Support

I have heard from several people recently asking me for my thoughts on how they can support a loved one who has COVID. I have several ideas from my own experience and from experiences that others have shared with me. I will start with one important idea related to communication

In sum, your intentions are good, but check yourself.

The coronavirus is impacting all of us. 80% of news headlines are about it. Our memes are about it. It’s a conversation at work constantly. You get the idea. However, if you haven’t contracted it yourself, you are experiencing it in a different way than someone who has contracted COVID-19. 

Do your best not to put your own anxiety and fear on that person. Your loved one is trying to get through this and I can almost guarantee they do not have the energy to help you deal with your anxiety, too. 

If you’re feeling super anxious, find a friend you can talk to, maybe journal, go for a walk, etc. Do your best to not contact your loved one at that moment. They are living with the fear of what COVID-19 is doing to their body every moment and likely working hard at holding back the panic. Don’t open that door for them. Just give yourself a moment to calm down. 

If you live with them, walk around the block. If you’re messaging them, consider something like:

“No need to respond. I just wanted you to know that I’m thinking about you and can’t wait to see you again. I'm here anytime if you're up for chatting.” 

This type of message lets the sick person know they don’t need to respond but that you're thinking about them and there is no pressure from you; you don't need anything from them. 

While still thoughtful, it is less helpful to receive messages like:

How are you?”

The sick person has likely been asked this dozens of times already. They likely don’t know how to respond or don’t want to go there emotionally. They may not respond but then feel guilty about it. They may want to respond with something like, “I feel like the world is ending and I’m terrified.” but that’s dark and they want to protect your feelings.

Your intentions are good and it makes sense to ask this because it is a common daily question. For now, consider a statement rather than such an open-ended question.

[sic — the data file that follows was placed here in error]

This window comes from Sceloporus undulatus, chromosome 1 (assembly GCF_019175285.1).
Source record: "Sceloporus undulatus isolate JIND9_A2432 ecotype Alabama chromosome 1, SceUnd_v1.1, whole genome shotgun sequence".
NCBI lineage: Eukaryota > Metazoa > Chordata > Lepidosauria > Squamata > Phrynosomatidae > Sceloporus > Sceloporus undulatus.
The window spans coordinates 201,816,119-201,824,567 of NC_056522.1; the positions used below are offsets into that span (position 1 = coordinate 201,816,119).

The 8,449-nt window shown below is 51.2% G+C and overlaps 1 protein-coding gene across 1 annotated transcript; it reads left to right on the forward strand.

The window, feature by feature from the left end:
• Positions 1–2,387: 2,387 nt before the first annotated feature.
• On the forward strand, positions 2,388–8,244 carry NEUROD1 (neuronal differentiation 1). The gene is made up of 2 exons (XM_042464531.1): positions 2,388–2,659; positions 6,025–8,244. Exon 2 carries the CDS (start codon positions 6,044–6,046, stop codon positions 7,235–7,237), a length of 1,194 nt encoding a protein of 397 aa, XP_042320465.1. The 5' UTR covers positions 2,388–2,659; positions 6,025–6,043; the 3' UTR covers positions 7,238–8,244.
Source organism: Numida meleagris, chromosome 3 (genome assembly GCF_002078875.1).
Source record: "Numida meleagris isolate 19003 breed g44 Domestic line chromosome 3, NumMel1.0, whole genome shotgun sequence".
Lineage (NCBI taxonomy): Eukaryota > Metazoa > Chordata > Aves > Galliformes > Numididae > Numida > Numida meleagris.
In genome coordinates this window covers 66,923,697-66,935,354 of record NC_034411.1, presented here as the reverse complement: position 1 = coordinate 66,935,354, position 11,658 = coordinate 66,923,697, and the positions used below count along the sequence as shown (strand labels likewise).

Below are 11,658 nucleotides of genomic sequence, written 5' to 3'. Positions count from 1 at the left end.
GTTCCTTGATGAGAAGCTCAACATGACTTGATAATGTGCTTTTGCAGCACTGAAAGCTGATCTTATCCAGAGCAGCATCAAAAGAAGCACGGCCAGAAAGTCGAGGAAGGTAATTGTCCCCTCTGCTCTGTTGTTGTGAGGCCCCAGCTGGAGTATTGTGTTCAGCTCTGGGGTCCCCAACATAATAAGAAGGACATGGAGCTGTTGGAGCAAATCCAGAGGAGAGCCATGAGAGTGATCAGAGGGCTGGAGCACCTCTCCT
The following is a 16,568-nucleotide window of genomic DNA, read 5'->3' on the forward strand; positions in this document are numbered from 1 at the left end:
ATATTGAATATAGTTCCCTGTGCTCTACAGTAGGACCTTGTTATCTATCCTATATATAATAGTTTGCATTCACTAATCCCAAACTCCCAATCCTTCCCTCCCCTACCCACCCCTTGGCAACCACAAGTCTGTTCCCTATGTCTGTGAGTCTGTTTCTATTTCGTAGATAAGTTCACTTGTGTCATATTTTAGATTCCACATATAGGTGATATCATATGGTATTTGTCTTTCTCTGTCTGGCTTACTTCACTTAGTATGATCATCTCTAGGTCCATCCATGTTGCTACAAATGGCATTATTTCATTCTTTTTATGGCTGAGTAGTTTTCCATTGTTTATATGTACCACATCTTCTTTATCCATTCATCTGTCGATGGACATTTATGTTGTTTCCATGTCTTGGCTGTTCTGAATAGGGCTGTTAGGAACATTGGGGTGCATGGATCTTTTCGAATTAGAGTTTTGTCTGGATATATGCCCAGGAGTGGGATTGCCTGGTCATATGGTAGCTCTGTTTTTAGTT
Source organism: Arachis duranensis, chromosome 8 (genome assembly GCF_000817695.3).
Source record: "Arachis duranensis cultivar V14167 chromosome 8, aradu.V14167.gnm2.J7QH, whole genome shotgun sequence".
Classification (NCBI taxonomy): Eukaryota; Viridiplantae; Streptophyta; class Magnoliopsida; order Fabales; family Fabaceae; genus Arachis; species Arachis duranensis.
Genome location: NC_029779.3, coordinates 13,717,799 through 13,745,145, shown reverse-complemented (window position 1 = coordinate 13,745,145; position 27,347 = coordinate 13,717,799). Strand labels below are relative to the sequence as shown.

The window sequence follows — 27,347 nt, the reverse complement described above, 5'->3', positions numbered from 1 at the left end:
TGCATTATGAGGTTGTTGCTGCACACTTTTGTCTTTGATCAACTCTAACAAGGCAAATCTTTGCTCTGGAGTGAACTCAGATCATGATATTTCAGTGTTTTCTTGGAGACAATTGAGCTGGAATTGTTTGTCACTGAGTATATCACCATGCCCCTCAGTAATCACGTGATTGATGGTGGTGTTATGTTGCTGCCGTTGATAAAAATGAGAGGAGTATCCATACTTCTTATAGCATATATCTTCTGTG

Do you have a fever? Are you eating? How are you breathing? Are you on oxygen? etc.

Bombarding someone with questions like this is often a symptom of your own fear. It’s understandable. However, it is exhausting for the sick person to go through the litany of symptoms they are experiencing again and again. They may also not know or remember at that moment.

A compromise might be, “Has anything significant changed with your symptoms today?” If they say no, just leave it there and talk about something else. It’s okay for you to talk about something other than the coronavirus, like the walk you took that day or the show you’re binge-watching. Try to let them bring up their symptoms with you if that’s what they want to do.

Have you seen this?! 

..with an attachment to an article about how thousands of people just died from COVID-19 or a story about ventilator shortages. You get the idea. 

Just because someone you know has COVID-19, it doesn’t mean you it’s a good idea to share all the COVID-19 news stories with them. It will only make the sick person more scared. They know those articles are out there. They probably already read them, or they are avoiding them intentionally. If you’re going to send anything, consider sending a positive story or one that isn’t COVID-related at all. 

This is a big one but I will share another post soon with additional ideas. If you have or had COVID and have suggestions about what makes you feel supported, I invite them in the comment section. You can also drop me a line at betterbyeachother@gmail.com and I’ll incorporate it into another post. 

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